Spring viremia of carp (SVC) is caused by spring viremia of carp virus (SVCV) and leads to mass cyprinid mortality and enormous economic losses. In host cells, viral RNAs can be recognized by the innate antiviral immune system, triggering an antiviral response (17). Until now, there is no licensed therapeutic agents available for controlling SVCV infection (18). Type I interferon (IFN) system plays an important role in the antiviral immune response of fish (19). Consistent with the function in mammals, type I IFN in fish can directly inhibit the replication of the virus by inducing the expression of antiviral proteins (1921). It has been reported that β-glucan can enhance the immune response and resistance of zebrafish against SVCV infection (22). However, the response of type I IFN signaling pathway was less investigated in glucan-treated fish after SVCV infection.

Autophagy is a self-protection ability acquired by the body in long-term evolution. Autophagy can non-specifically degrade pathogenic microorganisms such as bacteria, viruses, and parasites that invade the host (23). Recent studies have shown that autophagy has a double-sided effect on viral infection. On the one hand, autophagy can clear viruses; on the other hand, some viruses can effectively complete their own replication by using autophagy (24). For example, when Sindbis virus invades host cells, autophagy can be induced, and host cells clear the virus through autophagy (25). Infection with vesicular stomatitis virus (VSV) causes autophagy in Drosophila, which in turn inhibits viral replication (26). In contrast, autophagy promoted the replication of polioviruses (27) and dengue virus (28). In terms of fish viruses, previous studies showed that autophagy inhibited the replication of two fish rhabdoviruses, viral hemorrhagic septicemia virus (VHSV) and SVCV in zebrafish embryonic fibroblast (ZF4) cells (29, 30). However, studies also showed that SVCV utilizes the autophagy pathway to promote viral replication in Epithelioma papulosum cyprini (EPC) cells (31). The discrepancy in terms of the effect of autophagy on SVCV infection might be due to different cell models used.

In the present study, we evaluated the effect of dietary β-glucan on antiviral resistance in zebrafish through SVCV infection model, and investigated the underlying mechanisms. Our results showed that dietary β-glucan enhanced the resistance of zebrafish against SVCV infection. Moreover, we found that β-glucan stimulated the antiviral IFN response in zebrafish, and the antiviral effect of β-glucan involved autophagy induction.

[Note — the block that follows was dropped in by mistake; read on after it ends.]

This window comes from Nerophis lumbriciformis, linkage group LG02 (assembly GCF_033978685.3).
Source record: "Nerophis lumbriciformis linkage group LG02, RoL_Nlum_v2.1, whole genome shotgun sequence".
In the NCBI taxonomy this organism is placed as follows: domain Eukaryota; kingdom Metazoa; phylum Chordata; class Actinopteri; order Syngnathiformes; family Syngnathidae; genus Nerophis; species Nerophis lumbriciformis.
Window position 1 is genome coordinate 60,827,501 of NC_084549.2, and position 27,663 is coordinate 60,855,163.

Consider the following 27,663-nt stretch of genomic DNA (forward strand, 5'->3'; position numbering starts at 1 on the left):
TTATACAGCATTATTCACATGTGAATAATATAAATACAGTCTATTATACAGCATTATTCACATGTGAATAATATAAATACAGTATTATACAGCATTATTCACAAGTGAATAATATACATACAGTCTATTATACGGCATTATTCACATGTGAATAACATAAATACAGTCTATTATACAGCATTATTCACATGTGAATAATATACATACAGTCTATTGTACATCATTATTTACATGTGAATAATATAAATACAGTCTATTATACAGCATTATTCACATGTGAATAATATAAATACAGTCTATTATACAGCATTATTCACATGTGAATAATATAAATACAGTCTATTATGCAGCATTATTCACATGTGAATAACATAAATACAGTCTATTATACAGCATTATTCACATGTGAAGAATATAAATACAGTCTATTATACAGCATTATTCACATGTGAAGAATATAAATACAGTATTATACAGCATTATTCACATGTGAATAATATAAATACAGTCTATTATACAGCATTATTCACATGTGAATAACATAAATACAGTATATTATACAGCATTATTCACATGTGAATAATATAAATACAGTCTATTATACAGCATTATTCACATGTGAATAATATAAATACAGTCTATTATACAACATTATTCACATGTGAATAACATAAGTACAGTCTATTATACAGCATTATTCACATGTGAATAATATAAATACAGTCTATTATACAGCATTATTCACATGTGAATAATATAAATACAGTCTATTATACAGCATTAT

Materials and methods

β-Glucan and experimental diets

Two types of diets were prepared, the basal diet and β-glucan supplemented diet. The β-glucan was obtained from Solarbio (Beijing, China: purity ≥ 80.0%). The composition of basal diet is shown in Table 1. β-Glucan supplemented diet was formulated by adding 0.01% and 0.025% β-glucan into basal diet, which replaced the same amount of bentonite. β-Glucan was dissolved in appropriate amount of sterile water and then mixed with basal diet.

TABLE 1
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Table 1 Ingredients and proximate compositions of the experimental diets (g/100 g dry diet).

Fish husbandry

For feeding experiments, we used 2-months-old Tuebingen zebrafish obtained from the China Zebrafish Resource Center (Wuhan, China), with an average initial weight of 0.08 ± 0.005 g. The zebrafish were randomly assigned to 3 L tanks each containing 15 fish, with 3 replicate tanks per group. During 2-week feeding period, zebrafish were fed twice (09:00 and 17:00) a day, with 6% of the total body weight. The water temperature 28°C, pH 6.7-7.0, O2 > 6.0 mg/L, and nitrogen content < 0.50 mg/L. For the experiments with zebrafish larvae, larvae hatched from their chorions at 3 days postfertilization (dpf). Each group had four bottles with 30 fish per bottle. At 4 dpf, the zebrafish larvae were treated with β-glucan by immersion at 0.025% and 0.05% (m/v). At 7 dpf, 0.1 MOI SVCV was added. At 9 dpf, zebrafish larvae were collected for qPCR analysis.

SVCV challenge and the 50% tissue culture infectious dose assay